On the Trail of the Orchid Child

One genetic variant leads to the best and worst outcomes in kids


SCIENTIFIC PAPERS tend to be loaded with statistics and jargon, so it is always a delightful surprise to stumble on a nugget of poetry in an otherwise technical report. So it was with a 2005 paper in the journal Development and Psychopathology, drily entitled “Biological Sensitivity to Context,” which looked at kids’ susceptibility to their family environment. The authors of the research paper, human development specialists Bruce J. Ellis of the University of Arizona and W. Thomas Boyce of the University of California, Berkeley, borrowed a Swedish idiom to name a startling new concept in genetics and child development: orkidebarn.

Orkidebarn means “orchid child,” and it stands in contrast to maskrosbarn, or “dandelion child.” As Ellis and Boyce explained in their paper, dandelion children seem to have the capacity to survive—even thrive—in whatever circumstances they encounter. They are psychologically resilient. Orchid children, in contrast, are highly sensitive to their environment, especially to the quality of parenting they receive. If neglected, orchid children promptly wither—but if they are nurtured, they not only survive but flourish. In the authors’ poetic language, an orchid child becomes “a flower of unusual delicacy and beauty.”

Sensitive Souls
Inside the small world of scientists who study genetics and child development, the notion of the orchid child was stunning. The idea of resilient children was hardly new, nor was the related idea that some kids are especially vulnerable to the stresses of their world. What was novel was the idea that some of the vulnerable, highly reactive children—the orchid children—had the capacity for both withering and thriving. They appeared to be extremely sensitive to home and family life, for better or worse. Is it possible, scientists wondered, that genes underlie this double-edged childhood sensitivity?

Ellis and Boyce’s paper launched a search both for those genes and for the risk pathways that might lead to bad outcomes such as delinquency, substance abuse and mental illness. Most of the work initially focused on the genes that behavioral geneticists call the “usual suspects”—and it paid off. Studies soon showed that genes linked to particular enzymes or brain chemical receptors, if combined with family stress or maltreatment, can lead to a slew of behavioral problems or mood disorders. These links have now been verified again and again, and scientists are searching for additional genes that might play a role in this exquisite childhood sensitivity.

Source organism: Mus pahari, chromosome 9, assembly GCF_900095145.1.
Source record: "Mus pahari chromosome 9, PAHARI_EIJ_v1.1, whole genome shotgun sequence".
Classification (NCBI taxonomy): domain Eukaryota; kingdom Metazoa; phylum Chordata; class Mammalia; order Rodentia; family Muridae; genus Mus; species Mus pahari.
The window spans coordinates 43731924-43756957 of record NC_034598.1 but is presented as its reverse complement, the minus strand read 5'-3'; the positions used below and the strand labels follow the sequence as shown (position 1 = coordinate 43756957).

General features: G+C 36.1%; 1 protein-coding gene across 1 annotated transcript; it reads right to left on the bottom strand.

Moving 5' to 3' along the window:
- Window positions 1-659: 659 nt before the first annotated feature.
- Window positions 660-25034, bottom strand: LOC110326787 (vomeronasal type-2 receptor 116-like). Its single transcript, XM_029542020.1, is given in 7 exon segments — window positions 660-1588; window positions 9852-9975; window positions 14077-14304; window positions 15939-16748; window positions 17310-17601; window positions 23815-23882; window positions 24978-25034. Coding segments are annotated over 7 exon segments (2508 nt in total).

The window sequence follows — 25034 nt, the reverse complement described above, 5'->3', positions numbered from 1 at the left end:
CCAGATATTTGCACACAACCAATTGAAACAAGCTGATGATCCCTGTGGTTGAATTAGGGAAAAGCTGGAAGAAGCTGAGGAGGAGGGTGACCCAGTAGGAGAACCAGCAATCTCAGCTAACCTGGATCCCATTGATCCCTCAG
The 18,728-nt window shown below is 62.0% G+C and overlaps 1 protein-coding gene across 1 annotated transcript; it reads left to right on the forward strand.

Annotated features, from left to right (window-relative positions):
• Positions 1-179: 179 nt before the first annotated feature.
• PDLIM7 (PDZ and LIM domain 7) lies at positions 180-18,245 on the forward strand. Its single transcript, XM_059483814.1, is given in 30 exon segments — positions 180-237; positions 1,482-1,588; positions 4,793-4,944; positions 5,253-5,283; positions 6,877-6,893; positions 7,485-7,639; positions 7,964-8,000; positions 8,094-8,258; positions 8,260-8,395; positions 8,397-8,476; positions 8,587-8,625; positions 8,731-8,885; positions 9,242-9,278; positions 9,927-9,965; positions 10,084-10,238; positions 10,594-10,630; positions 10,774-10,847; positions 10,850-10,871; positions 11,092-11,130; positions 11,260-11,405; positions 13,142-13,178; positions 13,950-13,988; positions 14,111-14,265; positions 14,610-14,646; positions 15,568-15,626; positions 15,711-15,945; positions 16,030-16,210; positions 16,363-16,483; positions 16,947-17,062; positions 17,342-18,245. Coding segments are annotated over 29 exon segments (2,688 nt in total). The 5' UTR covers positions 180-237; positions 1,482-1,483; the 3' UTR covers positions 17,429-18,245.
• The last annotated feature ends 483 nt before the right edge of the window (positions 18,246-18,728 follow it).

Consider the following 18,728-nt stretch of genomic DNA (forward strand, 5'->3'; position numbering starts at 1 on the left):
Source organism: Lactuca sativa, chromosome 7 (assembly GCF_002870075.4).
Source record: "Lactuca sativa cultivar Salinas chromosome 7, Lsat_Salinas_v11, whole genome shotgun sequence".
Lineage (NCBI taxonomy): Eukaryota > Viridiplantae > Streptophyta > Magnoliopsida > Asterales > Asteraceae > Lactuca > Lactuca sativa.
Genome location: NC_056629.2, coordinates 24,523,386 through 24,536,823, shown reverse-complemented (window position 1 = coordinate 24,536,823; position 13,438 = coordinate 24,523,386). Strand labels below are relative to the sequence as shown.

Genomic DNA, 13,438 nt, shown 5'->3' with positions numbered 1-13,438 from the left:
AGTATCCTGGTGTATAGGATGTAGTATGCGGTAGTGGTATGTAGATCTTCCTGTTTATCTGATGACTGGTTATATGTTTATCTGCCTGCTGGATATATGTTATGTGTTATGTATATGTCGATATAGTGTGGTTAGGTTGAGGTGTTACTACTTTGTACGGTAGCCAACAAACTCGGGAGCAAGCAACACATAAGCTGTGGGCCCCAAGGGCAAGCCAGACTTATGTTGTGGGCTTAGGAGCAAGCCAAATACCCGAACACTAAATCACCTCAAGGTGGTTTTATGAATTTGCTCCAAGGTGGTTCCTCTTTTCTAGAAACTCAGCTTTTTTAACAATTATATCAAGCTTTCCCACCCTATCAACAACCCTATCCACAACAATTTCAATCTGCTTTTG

But where to look? If one is looking for genes that might be linked to unhappy lives, the genetics of heavy drinking is a place to start. That was the reasoning of behavioral geneticist Danielle M. Dick of Virginia Commonwealth University, who, with 13 other scientists from around the world, has been exploring a gene called CHRM2. CHRM2 has already been implicated in alcohol dependence, which is in the same group of disruptive behaviors as childhood conduct disorders and antisocial behavior. What’s more, the gene codes for a chemical receptor involved in many brain functions, such as learning and memory, so the gene might also be involved in behavioral disorders. Dick and her colleagues recently decided to test the idea.

The team of researchers took DNA samples from a group of more than 400 boys and girls who have been part of a larger child development study since before kindergarten and analyzed variations in their CHRM2 gene. These kids did not have behavioral problems at the start; they were a representative sample from communities in three U.S. cities. The youngsters have been studied every year since kindergarten, and they were around age 17 at the time of this new study. The scientists collected information on the teenagers’ misbehavior—delinquency, aggression, drug abuse, and so on—from both the mothers and the kids themselves. They also asked the teens how much their parents knew about their lives—such as their whereabouts, who they hung out with, what they did with their time, and how they spent their money. They wanted to get a general idea of how closely these kids were monitored by their parents in their daily comings and goings as a way of measuring parental nurturing, indifference or neglect.

This article was originally published with the title "We're Only Human: On the Trail of the Orchid Child."

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